share|improve this question
2  
Your question is really un-stackoverflowish. Try to post simple, concise, as much straightforward as possible code, properly commented. Also, ask equally objective questions and post only relevant information. –  André Santos de Medeiros Jun 20 '12 at 17:06
    
What do you mean "when I try to free the structs it is not happening"? What do you expect to happen, how are you observing that free isn't happening? –  TJD Jun 20 '12 at 17:14
    
not sure why you bother to do typedefs but then do not use them? –  CyberSpock Jun 20 '12 at 17:15

1 Answer 1

Your code is rather hard to read as you have only a very long function and many things happen in it. It is hard to read even for an experienced C, so it must be very hard for a C beginner. If you split this function into smaller, very specialized functions, it may be easier to understand and spot mistakes.

On a side note (even if the mistake probably does not come from here, not doing that is a very bad practice) : every time you call malloc, you have to check whether it failed or not. Malloc can fail to give you some memory, in which case it returns NULL. For example :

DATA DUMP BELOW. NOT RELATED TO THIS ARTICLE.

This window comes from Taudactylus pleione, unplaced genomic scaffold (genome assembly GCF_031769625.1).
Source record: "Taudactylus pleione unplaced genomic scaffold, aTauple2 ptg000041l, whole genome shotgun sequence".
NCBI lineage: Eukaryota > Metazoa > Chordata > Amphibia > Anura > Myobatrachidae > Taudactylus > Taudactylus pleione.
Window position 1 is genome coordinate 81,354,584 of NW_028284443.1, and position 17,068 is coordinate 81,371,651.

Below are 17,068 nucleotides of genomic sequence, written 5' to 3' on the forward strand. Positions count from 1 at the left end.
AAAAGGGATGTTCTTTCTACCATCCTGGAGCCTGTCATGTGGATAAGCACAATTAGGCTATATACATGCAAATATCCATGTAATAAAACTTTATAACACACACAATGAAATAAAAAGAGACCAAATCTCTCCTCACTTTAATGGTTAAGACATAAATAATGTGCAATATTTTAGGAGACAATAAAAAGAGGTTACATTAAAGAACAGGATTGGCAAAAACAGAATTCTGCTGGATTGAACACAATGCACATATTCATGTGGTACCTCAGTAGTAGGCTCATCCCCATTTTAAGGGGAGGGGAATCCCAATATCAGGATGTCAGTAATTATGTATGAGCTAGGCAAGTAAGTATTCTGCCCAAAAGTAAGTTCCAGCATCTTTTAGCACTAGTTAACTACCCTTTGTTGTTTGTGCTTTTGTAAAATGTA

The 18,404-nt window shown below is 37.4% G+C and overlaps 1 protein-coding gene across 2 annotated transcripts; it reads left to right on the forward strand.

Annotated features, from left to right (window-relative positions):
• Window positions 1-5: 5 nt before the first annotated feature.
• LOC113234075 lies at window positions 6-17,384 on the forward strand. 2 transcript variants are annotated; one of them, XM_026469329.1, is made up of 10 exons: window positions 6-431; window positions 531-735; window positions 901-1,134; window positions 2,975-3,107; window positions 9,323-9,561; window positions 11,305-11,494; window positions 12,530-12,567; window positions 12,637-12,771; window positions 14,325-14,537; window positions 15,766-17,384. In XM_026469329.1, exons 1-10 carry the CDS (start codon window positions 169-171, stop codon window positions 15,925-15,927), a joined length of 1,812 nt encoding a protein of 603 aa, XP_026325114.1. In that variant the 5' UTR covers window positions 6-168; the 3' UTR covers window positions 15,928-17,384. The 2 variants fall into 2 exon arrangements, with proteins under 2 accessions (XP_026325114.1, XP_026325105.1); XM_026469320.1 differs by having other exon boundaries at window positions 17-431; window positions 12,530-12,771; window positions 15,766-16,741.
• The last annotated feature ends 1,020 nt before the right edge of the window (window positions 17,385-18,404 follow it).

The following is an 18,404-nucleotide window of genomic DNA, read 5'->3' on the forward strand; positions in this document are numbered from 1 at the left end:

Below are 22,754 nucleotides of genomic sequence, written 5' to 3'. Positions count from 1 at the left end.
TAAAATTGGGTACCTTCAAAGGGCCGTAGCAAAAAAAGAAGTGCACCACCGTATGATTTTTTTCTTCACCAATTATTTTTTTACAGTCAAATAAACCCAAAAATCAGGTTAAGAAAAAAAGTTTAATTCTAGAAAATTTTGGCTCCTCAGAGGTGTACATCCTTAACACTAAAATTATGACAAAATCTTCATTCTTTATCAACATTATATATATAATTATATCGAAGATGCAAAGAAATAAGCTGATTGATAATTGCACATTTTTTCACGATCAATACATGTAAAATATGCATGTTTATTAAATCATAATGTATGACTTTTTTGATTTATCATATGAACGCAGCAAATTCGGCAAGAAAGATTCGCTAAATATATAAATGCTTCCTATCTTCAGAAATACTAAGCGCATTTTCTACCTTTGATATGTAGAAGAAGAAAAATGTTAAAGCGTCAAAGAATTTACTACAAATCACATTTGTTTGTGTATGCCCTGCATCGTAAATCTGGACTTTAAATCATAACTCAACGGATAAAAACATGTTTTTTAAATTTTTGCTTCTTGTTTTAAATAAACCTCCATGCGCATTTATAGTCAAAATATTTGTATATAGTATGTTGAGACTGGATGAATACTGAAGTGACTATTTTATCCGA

test1=(struct path*)malloc(1*sizeof(struct path));

might become

test1 = (struct path*)malloc(1*sizeof(struct path));
if (test1 == NULL) {
    abort(); /* Makes the program stop abruptly */
}

If you don't check and get a NULL result, your program will have a erratic behavior ; these bugs are very hard to find.

EDIT : as suggested by the comments, an even better style would be to do

test1 = malloc(sizeof(path));
if (test1 == NULL) {
    abort();   /* Or something else that makes sense */
}
share|improve this answer
    
BTW, won't casting malloc to a pointer produce any troublesome effects? –  André Santos de Medeiros Jun 20 '12 at 18:05
    
@AndréSantosdeMedeiros What sort of "troublesome effects" do you expect with the extraordinarily common (but unnecessary in C) casting of the void* pointer returned by malloc to a pointer some other type? –  Jim Balter Jun 20 '12 at 18:23
    
I really don't know. I don't programme C++ and hardly cast malloc void pointers! –  André Santos de Medeiros Jun 20 '12 at 18:29
1  
The main good reason to cast the result of malloc is to have C++ compatibility, where it is mandatory ; otherwise, it is pretty useless, but I can't see how it could make something bad happen. –  Fabien Jun 20 '12 at 18:46
1  
Casting the return value of malloc might mask a problem of not including the necessary headers for malloc (pre-C99 and implicit int). This could cause problems especially on platforms where sizeof(int) != sizeof(void*) or sizeof(size_t). –  eq- Jun 20 '12 at 20:11